A Trumponder is a literary form that came into being in 2016 in which a person offers assorted (possibly contradictory) responses to the recent POTUS election based on half-baked grasp of what is going on.
Working out what difference McMullin, Stein and Johnson made to the result is a fools game. Remember that for every person who voted for somebody other than Trump or Clinton there are THREE other scenarios:
- they could have voted for Clinton
- they could have voted for Trump
- they could have not voted at all.
In US elections option 3 is always a powerful spoiler candidate. In so far as turnout promotes turnout, somebody choosing to vote rather than not vote because there was a third party candidate they liked, probably helped Clinton a tiny bit.
Can a third party ever hope to win a US Presidential election? Sure but they would need a lot of money, a lot of luck and be an awesome candidate. Which pretty much means, no a third PARTY couldn’t win but somebody attached to a third party possibly could. Even so, it would be either a one-off or be part of realignment in which one of the other two parties was departing the national stage.
Given the all-or-nothing nature of the POTUS election, a three-candidate dynamic is not going to be common. The existence of established parties allows people to coordinate their choices – i.e. in an imaginary universe in which Trump ran as the Trump Party candidate, he would be at a disadvantage to whoever was the Republican Party candidate because any right-leaning person could be more confident of the existence of other Republican voters. Not impossible but hard.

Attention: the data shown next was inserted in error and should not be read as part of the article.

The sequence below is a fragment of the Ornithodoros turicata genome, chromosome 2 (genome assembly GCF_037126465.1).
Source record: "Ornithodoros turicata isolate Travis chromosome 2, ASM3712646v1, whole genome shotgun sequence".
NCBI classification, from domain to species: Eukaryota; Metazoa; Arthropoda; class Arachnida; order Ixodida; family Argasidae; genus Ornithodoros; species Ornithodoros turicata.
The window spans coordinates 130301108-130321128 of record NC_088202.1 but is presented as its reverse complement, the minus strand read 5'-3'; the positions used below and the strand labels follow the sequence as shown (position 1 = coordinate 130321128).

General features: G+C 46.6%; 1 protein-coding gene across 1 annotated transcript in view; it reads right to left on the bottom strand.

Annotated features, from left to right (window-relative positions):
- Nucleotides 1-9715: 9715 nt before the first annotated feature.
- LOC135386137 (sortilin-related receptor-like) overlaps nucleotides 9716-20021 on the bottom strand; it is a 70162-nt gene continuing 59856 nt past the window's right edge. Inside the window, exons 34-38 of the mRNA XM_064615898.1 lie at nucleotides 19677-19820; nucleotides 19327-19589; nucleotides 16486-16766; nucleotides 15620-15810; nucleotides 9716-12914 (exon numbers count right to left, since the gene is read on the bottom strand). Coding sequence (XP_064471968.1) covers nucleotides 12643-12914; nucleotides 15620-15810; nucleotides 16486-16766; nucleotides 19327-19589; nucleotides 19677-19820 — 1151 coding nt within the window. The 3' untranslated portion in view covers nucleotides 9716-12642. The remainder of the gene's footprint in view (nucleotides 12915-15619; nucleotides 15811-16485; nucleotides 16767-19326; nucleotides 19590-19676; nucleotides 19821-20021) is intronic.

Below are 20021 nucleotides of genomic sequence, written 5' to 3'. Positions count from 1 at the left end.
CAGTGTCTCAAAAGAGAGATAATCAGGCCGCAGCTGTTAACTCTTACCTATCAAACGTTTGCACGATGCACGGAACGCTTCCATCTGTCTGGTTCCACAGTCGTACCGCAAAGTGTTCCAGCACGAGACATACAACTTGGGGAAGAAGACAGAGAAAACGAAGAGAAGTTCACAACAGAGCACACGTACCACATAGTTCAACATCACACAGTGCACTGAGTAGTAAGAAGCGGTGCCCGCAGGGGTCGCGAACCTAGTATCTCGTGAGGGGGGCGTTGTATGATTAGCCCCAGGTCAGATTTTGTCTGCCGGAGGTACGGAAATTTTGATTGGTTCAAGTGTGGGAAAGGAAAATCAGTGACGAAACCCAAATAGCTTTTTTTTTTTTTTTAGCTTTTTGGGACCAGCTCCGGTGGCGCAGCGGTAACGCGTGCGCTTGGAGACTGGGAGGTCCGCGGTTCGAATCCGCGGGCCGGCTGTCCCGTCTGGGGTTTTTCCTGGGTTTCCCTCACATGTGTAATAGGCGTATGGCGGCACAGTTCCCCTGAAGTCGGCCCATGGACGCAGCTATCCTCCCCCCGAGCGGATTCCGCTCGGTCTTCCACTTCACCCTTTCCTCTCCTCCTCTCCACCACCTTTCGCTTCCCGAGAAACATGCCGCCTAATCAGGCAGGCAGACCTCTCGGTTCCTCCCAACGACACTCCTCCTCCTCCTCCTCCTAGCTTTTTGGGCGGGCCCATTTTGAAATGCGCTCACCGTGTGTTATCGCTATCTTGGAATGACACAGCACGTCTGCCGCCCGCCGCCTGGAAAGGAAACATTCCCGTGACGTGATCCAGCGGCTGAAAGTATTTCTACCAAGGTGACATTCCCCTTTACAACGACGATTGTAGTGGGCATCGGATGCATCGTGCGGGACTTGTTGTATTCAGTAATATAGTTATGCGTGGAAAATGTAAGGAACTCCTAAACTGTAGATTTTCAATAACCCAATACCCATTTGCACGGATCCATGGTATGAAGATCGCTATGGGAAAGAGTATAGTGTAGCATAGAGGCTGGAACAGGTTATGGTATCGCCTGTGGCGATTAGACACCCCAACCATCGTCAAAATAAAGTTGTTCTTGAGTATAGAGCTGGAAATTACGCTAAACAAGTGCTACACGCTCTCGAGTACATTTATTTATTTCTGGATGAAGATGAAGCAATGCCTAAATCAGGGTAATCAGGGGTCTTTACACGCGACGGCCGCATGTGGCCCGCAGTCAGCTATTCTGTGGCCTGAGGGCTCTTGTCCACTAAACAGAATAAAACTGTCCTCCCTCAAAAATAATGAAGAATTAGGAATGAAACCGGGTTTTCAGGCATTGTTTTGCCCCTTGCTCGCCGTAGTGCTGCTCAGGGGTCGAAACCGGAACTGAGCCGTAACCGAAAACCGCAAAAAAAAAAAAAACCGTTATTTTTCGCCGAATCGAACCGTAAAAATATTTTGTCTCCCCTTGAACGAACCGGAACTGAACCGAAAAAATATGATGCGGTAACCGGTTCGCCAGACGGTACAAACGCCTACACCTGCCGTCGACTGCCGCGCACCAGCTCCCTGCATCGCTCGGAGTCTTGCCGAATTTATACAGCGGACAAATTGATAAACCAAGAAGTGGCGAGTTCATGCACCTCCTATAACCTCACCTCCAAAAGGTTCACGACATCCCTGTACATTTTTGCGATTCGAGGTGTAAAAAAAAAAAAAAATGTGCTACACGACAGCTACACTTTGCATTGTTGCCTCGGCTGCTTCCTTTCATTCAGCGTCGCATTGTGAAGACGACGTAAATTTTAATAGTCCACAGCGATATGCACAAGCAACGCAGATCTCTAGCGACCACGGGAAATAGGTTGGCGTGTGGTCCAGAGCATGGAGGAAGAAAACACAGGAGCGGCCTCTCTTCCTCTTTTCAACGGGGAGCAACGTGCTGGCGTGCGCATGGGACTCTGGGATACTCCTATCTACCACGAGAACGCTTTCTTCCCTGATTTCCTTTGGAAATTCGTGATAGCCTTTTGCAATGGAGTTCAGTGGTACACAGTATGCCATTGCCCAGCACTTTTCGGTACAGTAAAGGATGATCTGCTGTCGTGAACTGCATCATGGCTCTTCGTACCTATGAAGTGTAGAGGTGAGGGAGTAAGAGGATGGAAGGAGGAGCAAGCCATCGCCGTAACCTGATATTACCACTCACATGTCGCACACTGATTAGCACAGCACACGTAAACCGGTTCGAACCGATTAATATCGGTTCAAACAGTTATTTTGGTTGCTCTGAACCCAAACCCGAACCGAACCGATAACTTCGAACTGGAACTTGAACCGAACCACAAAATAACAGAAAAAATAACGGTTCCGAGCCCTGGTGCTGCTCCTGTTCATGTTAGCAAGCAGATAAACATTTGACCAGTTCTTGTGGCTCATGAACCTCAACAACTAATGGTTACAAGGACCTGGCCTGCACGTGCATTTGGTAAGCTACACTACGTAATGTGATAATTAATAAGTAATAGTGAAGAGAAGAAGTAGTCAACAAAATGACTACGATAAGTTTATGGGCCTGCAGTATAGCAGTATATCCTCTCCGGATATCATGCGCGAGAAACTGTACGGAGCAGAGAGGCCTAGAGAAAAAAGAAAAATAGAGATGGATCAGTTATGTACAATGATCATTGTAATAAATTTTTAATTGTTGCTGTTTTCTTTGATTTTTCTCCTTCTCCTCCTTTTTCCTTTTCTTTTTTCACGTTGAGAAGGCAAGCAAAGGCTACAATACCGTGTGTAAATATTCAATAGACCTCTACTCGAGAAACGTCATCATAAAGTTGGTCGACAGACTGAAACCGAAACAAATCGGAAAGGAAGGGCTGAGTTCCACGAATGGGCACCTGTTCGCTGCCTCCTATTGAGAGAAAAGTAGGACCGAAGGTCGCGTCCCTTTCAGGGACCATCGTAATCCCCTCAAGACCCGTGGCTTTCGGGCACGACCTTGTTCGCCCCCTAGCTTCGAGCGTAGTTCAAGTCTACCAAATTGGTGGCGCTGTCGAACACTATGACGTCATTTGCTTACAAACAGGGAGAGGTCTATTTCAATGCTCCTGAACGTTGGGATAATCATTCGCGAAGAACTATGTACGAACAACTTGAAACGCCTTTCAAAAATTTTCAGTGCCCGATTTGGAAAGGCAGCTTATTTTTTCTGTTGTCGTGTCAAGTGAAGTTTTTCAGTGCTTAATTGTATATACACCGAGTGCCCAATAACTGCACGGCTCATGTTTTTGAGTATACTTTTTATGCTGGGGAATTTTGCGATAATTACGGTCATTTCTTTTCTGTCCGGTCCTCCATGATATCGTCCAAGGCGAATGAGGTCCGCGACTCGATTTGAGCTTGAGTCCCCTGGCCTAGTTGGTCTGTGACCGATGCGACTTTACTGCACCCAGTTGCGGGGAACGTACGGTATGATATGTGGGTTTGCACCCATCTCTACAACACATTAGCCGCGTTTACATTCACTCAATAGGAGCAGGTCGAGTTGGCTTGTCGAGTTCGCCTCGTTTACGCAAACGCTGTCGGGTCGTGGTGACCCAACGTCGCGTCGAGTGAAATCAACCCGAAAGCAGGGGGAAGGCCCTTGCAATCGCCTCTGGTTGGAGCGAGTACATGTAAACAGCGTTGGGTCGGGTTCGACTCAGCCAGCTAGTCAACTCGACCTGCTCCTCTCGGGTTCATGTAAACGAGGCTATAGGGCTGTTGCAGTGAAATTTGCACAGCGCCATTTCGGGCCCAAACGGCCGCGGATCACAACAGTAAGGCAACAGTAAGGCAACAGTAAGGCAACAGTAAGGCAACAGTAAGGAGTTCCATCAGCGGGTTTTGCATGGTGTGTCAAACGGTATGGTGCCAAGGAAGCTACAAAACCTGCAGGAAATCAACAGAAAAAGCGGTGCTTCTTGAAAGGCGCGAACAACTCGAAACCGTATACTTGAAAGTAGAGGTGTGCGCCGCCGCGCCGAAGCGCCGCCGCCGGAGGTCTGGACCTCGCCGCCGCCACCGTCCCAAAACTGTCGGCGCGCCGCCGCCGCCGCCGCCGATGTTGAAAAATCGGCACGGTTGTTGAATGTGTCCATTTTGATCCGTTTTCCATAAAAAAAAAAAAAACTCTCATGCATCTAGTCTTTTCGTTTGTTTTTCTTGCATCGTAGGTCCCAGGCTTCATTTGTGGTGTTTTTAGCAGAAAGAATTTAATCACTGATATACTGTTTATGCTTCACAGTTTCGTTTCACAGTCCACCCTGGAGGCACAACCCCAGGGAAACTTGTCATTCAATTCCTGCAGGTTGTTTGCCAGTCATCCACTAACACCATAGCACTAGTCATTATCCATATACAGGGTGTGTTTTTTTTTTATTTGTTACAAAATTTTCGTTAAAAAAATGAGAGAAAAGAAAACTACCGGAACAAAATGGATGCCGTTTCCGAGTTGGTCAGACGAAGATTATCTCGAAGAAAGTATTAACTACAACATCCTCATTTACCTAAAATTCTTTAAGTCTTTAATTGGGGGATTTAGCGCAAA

In broader terms, even parliamentary democracies tend towards two-party dominance. Voting systems that reduce the impact of wasting votes on a third party help make such parties more viable. So the UK is (largely) two-and-a-bit party system, Australia with more sophisticated voting systems is more complex (two main parties but one of the two is a coalition and third parties and independents play a role).
The degree of electoral and constitutional reform needed to make the US have a viable three party system is enormous.
However, third parties can have bigger impact at a local or a regional level. In the UK, nationalist parties in Wales and Scotland have played a significant role, even prior to greater regional autonomy. It is notable, that the impact of third parties at a state level is not substantial in the US either – given that, it isn’t likely to happen at a presidential level at all (short of either the Republicans or the Democracts deciding to quit the politics game and rebrand as lifestyle consultants).